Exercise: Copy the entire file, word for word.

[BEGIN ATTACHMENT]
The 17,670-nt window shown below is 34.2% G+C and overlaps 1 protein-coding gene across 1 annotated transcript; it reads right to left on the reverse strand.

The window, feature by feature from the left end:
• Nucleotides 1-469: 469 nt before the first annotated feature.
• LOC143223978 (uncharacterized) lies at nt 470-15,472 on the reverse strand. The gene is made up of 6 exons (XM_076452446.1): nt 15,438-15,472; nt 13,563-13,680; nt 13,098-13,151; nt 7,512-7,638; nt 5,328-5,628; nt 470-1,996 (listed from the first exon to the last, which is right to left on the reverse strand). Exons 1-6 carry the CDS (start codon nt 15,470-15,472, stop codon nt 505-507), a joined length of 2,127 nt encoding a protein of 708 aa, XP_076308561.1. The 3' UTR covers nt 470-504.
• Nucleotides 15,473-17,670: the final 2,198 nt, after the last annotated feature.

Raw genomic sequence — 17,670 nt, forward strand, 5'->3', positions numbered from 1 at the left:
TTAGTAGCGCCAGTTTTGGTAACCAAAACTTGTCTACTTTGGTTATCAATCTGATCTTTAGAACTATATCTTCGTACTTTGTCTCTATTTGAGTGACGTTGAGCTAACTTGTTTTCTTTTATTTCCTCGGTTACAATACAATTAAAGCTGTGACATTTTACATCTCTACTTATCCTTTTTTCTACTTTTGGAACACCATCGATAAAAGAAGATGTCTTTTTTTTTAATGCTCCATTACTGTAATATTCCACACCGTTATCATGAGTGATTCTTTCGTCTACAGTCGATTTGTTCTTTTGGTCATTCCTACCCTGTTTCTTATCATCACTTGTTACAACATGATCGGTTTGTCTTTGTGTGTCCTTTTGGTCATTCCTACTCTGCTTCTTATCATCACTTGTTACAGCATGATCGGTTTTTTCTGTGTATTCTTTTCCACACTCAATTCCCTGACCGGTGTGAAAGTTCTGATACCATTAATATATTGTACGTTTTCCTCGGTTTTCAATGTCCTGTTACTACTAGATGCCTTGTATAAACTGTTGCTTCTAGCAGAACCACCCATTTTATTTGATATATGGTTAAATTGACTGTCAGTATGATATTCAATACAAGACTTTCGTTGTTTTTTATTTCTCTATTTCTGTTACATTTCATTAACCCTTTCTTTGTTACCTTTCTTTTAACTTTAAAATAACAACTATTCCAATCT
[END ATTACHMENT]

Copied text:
The 17,670-nt window shown below is 34.2% G+C and overlaps 1 protein-coding gene across 1 annotated transcript; it reads right to left on the reverse strand.

The window, feature by feature from the left end:
• Nucleotides 1-469: 469 nt before the first annotated feature.
• LOC143223978 (uncharacterized) lies at nt 470-15,472 on the reverse strand. The gene is made up of 6 exons (XM_076452446.1): nt 15,438-15,472; nt 13,563-13,680; nt 13,098-13,151; nt 7,512-7,638; nt 5,328-5,628; nt 470-1,996 (listed from the first exon to the last, which is right to left on the reverse strand). Exons 1-6 carry the CDS (start codon nt 15,470-15,472, stop codon nt 505-507), a joined length of 2,127 nt encoding a protein of 708 aa, XP_076308561.1. The 3' UTR covers nt 470-504.
• Nucleotides 15,473-17,670: the final 2,198 nt, after the last annotated feature.

Raw genomic sequence — 17,670 nt, forward strand, 5'->3', positions numbered from 1 at the left:
TTAGTAGCGCCAGTTTTGGTAACCAAAACTTGTCTACTTTGGTTATCAATCTGATCTTTAGAACTATATCTTCGTACTTTGTCTCTATTTGAGTGACGTTGAGCTAACTTGTTTTCTTTTATTTCCTCGGTTACAATACAATTAAAGCTGTGACATTTTACATCTCTACTTATCCTTTTTTCTACTTTTGGAACACCATCGATAAAAGAAGATGTCTTTTTTTTTAATGCTCCATTACTGTAATATTCCACACCGTTATCATGAGTGATTCTTTCGTCTACAGTCGATTTGTTCTTTTGGTCATTCCTACCCTGTTTCTTATCATCACTTGTTACAACATGATCGGTTTGTCTTTGTGTGTCCTTTTGGTCATTCCTACTCTGCTTCTTATCATCACTTGTTACAGCATGATCGGTTTTTTCTGTGTATTCTTTTCCACACTCAATTCCCTGACCGGTGTGAAAGTTCTGATACCATTAATATATTGTACGTTTTCCTCGGTTTTCAATGTCCTGTTACTACTAGATGCCTTGTATAAACTGTTGCTTCTAGCAGAACCACCCATTTTATTTGATATATGGTTAAATTGACTGTCAGTATGATATTCAATACAAGACTTTCGTTGTTTTTTATTTCTCTATTTCTGTTACATTTCATTAACCCTTTCTTTGTTACCTTTCTTTTAACTTTAAAATAACAACTATTCCAATCT